But there is another error that Christ warns us against – and this is the opposite error of what we just discussed. Our Lord says, “You have heard it said to those of old, ‘You shall not murder; and whoever murders will be liable to judgment.’ But I say to you that everyone who is angry with his brother will be liable to judgment; whoever insults his brother will be liable to the council; and whoever says, ‘You fool!’ will be liable to the hell of fire.’” Our Lord here is attacking the stereotypical Conservative error, the error of legalism. The Pharisees were by in large rather conservative folks – and the big danger that they had was while they took Scripture seriously, they didn’t see its fullness, they didn’t understand and apply it to themselves, and so they became smug. They would hear the 5th Commandment and say, “Well, I haven’t murdered anyone, therefore I’m doing all right.” And they became legalists, they became focused on how they DID the Law so well. The thing was – they really hadn’t. In their arrogance they assumed that they were righteous, when in reality their righteousness was lacking. Note what Christ does here – He ties murder to anger. Anger leads to murder, and so if God tells us not to murder, clearly He would want us to avoid the anger which could lead us to murder. And this is clear from the Scriptures. Consider the first murder – Cain slaying Abel. Before Cain murders Abel, God says to Cain, “Why are you angry, and why has your face fallen?” Be wary of anger and where it leads. Jesus isn’t teaching anything new – He’s teaching what had been taught from the beginning – but the problem was that when too many folks looked at God’s commandments, instead seeing God’s Law as showing them their sin, showing them what they needed to struggle against – too many folks simply viewed God’s instructions as a mere checklist. And pride and arrogance crept in. In fact, they would add extra things to their checklists that weren’t in Scripture, like a good Jew would wash his hands a certain way. Does this not happen today? Don't we today too have our own traditions, in our families or town or church, that we think just have to be done, where we just know that we are better because we do it the “right” way? Rather than focusing on what the Scriptures say, people can go off on their own smug self-righteous ego trips, pointing out how good they are.

Again, this is a danger for us today. We here strive to take God’s Word and His Law seriously. And the danger is that we can assume that we know what we need to know – we hear the commandment and we think we’ve got it down – but we forget to think about the implications of the commandment. This is one of the beauties of the Catechism. Luther would keep us from falling into this trap – because in the explanation he states not only what we are to avoid, but what the commandment implies what we are to do. Take the 5th Commandment. “We should fear and love God so that we do not hurt or harm our neighbor in his body, but help and support him in every physical need.” If we aren’t to kill, then we aren’t to harm, and if we aren’t to harm, then that implies that we are to help. In every physical need.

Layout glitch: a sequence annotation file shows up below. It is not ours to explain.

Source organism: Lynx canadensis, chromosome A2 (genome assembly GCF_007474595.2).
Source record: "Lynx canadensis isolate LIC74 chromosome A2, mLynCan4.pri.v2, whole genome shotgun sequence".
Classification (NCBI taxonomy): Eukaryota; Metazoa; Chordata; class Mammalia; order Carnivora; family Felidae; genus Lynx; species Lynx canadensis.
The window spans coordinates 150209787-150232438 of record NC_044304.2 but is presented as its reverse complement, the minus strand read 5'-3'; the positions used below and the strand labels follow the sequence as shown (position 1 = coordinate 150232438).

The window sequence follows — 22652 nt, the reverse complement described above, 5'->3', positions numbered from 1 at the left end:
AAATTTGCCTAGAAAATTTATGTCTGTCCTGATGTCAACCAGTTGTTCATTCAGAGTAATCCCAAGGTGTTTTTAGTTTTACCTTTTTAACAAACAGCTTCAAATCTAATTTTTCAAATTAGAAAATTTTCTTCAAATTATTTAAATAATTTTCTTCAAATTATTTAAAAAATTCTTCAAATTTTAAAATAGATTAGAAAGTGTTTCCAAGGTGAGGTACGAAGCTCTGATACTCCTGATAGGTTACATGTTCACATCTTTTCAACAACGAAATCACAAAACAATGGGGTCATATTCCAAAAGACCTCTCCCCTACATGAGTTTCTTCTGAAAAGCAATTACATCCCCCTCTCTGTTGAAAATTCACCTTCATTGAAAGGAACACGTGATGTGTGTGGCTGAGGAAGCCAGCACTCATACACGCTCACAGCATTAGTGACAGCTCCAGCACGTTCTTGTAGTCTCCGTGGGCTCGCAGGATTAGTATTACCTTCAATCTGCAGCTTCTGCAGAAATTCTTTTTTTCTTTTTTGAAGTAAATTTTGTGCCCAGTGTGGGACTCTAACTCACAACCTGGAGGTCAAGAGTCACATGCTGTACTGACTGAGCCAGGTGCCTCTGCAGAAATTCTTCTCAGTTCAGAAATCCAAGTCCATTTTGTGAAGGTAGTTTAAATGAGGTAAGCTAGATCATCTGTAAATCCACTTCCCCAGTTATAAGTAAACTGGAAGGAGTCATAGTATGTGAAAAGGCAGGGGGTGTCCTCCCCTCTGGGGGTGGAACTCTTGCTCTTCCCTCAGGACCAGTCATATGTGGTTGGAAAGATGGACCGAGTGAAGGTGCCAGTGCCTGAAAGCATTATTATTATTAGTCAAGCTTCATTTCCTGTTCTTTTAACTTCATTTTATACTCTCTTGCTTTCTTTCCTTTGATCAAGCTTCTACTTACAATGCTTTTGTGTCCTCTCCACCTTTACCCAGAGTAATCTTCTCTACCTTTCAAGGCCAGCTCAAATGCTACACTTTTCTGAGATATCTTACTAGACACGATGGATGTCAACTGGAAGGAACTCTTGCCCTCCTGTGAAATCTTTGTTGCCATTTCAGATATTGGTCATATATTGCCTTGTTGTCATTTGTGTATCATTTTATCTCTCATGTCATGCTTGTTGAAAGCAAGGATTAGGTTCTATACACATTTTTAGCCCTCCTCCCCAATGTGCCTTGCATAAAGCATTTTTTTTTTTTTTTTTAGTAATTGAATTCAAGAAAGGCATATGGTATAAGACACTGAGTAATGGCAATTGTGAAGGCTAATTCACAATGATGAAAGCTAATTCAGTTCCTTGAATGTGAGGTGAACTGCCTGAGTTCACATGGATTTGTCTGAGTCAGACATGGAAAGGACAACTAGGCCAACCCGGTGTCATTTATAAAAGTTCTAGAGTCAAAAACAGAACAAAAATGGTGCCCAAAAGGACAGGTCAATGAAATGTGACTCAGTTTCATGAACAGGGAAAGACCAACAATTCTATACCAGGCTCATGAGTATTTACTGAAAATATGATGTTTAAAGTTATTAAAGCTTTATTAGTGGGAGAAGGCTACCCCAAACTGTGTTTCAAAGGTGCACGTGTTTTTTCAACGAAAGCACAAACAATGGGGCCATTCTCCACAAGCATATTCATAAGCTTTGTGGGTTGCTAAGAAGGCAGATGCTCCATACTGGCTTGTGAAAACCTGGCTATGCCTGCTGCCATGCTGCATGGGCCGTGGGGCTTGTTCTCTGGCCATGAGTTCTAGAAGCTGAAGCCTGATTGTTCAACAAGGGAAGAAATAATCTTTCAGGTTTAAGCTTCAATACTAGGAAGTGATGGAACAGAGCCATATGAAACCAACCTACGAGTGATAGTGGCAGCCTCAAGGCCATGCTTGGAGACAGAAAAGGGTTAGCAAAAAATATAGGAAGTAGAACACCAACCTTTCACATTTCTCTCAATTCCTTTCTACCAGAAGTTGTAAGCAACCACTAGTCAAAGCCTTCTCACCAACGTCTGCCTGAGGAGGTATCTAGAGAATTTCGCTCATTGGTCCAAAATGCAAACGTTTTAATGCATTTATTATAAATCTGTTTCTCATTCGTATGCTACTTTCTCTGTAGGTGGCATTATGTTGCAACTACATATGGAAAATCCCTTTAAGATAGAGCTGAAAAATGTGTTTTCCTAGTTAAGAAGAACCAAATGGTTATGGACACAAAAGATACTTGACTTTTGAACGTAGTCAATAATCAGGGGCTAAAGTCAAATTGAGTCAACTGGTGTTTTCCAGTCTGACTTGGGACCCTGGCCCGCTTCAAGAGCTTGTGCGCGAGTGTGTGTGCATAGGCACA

When it all boils down, the danger is that we misuse God’s Word, especially when it comes to the Law. We can act as though God’s Law doesn’t matter on a certain issue and flat out ignore what God says; or we can become prideful in how we are good Christians and stop thinking, stop mediating on God’s Word, becoming unrepentant and arrogant. But the truth is this – God’s Law is deep, it is profound, and whenever we hear a commandment from God, we should search ourselves to find out how we fall short of that commandment – for each of us has sinned and fallen short of the Glory of God, and there is not one who is righteous, no, not one. Whenever you hear a command of God, it should be obvious to you that you haven’t done it like you ought - and if you don’t think that, then you aren’t hearing God’s Word rightly, you aren’t listening. Our Lord says, “Be ye perfect as your Father in heaven is perfect.” That’s the standard, that’s always the standard of God’s Law. We dare not relax it, we dare not ignore it.

And we, dear friends, are by no means perfect. That should be obvious to all of us. And the consequences of the Law still hold – the wages of sin is death. What Christ says here is true – Unless your righteousness exceeds that of the scribes and the Pharisees, you will never enter the kingdom of heaven. In and of ourselves, our righteousness is never that high. Whenever we hear God’s Law, we see our lack and our need to repent – every time. However, we also hear something else in God’s Word – our Lord speaks and says, “Do not think that I have come to abolish the Law or the Prophets; I have not come to abolish them but to fulfill them.” There is One who is truly righteous, whose righteousness has exceeded that of any of us, who lived the perfect life, doing all that was pleasing in His Father’s eyes, and that is Christ Jesus our Lord. And what Jesus does is that when He goes to the Cross, He is making a trade. There at the Cross, Christ Jesus takes up all of your sin, all of your lack of righteousness, and there He receives its wages in full and dies – but He does this so that in exchange for your sin, He can give to you all of His Righteousness. Consider this – you are Baptized, you are joined to Christ. Your sins have been washed away from you, and Christ has given you His righteousness. When God sees you, He sees Christ. Every good, every wonder that Christ has done, that’s what God beholds when He sees you. When God looks at you, He sees the life of Christ Jesus – and it shouldn’t be a surprise that it is this way. What happens when we commune – we receive Christ, we receive His Body and Blood, His very life, so that our sins are forgiven, removed from us, and so that we are filled with all that He is. We see and understand the depths and the wonders of Christ’s forgiveness for us, His great love for us – that He has indeed made us to be righteous with His Righteousness – a righteousness that we will finally see in full on the last day. May we see this ever more fully as well!